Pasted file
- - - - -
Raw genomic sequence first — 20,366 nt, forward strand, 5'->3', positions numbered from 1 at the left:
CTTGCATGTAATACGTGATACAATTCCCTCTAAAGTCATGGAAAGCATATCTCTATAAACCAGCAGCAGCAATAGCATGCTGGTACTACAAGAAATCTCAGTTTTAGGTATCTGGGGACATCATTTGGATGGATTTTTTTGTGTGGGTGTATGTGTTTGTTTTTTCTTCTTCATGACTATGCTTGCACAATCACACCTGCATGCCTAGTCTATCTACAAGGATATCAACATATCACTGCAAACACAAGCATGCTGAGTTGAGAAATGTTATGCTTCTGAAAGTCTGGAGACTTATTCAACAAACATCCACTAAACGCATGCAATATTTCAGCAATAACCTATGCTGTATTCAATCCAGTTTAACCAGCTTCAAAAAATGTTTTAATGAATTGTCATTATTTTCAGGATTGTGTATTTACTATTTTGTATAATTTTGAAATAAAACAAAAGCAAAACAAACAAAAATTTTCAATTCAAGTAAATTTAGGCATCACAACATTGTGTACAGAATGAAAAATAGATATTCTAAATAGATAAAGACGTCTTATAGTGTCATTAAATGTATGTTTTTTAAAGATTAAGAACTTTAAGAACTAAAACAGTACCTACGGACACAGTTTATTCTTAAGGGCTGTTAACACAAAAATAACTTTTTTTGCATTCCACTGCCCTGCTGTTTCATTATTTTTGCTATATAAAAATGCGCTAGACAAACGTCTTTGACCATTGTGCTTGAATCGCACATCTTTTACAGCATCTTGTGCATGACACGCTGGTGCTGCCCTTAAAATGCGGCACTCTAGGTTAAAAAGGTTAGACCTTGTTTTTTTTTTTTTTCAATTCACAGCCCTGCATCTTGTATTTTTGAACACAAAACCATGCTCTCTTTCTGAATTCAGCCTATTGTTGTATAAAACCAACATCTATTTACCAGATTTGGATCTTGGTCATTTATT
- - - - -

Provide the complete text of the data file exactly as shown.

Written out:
Raw genomic sequence first — 20,366 nt, forward strand, 5'->3', positions numbered from 1 at the left:
CTTGCATGTAATACGTGATACAATTCCCTCTAAAGTCATGGAAAGCATATCTCTATAAACCAGCAGCAGCAATAGCATGCTGGTACTACAAGAAATCTCAGTTTTAGGTATCTGGGGACATCATTTGGATGGATTTTTTTGTGTGGGTGTATGTGTTTGTTTTTTCTTCTTCATGACTATGCTTGCACAATCACACCTGCATGCCTAGTCTATCTACAAGGATATCAACATATCACTGCAAACACAAGCATGCTGAGTTGAGAAATGTTATGCTTCTGAAAGTCTGGAGACTTATTCAACAAACATCCACTAAACGCATGCAATATTTCAGCAATAACCTATGCTGTATTCAATCCAGTTTAACCAGCTTCAAAAAATGTTTTAATGAATTGTCATTATTTTCAGGATTGTGTATTTACTATTTTGTATAATTTTGAAATAAAACAAAAGCAAAACAAACAAAAATTTTCAATTCAAGTAAATTTAGGCATCACAACATTGTGTACAGAATGAAAAATAGATATTCTAAATAGATAAAGACGTCTTATAGTGTCATTAAATGTATGTTTTTTAAAGATTAAGAACTTTAAGAACTAAAACAGTACCTACGGACACAGTTTATTCTTAAGGGCTGTTAACACAAAAATAACTTTTTTTGCATTCCACTGCCCTGCTGTTTCATTATTTTTGCTATATAAAAATGCGCTAGACAAACGTCTTTGACCATTGTGCTTGAATCGCACATCTTTTACAGCATCTTGTGCATGACACGCTGGTGCTGCCCTTAAAATGCGGCACTCTAGGTTAAAAAGGTTAGACCTTGTTTTTTTTTTTTTTCAATTCACAGCCCTGCATCTTGTATTTTTGAACACAAAACCATGCTCTCTTTCTGAATTCAGCCTATTGTTGTATAAAACCAACATCTATTTACCAGATTTGGATCTTGGTCATTTATT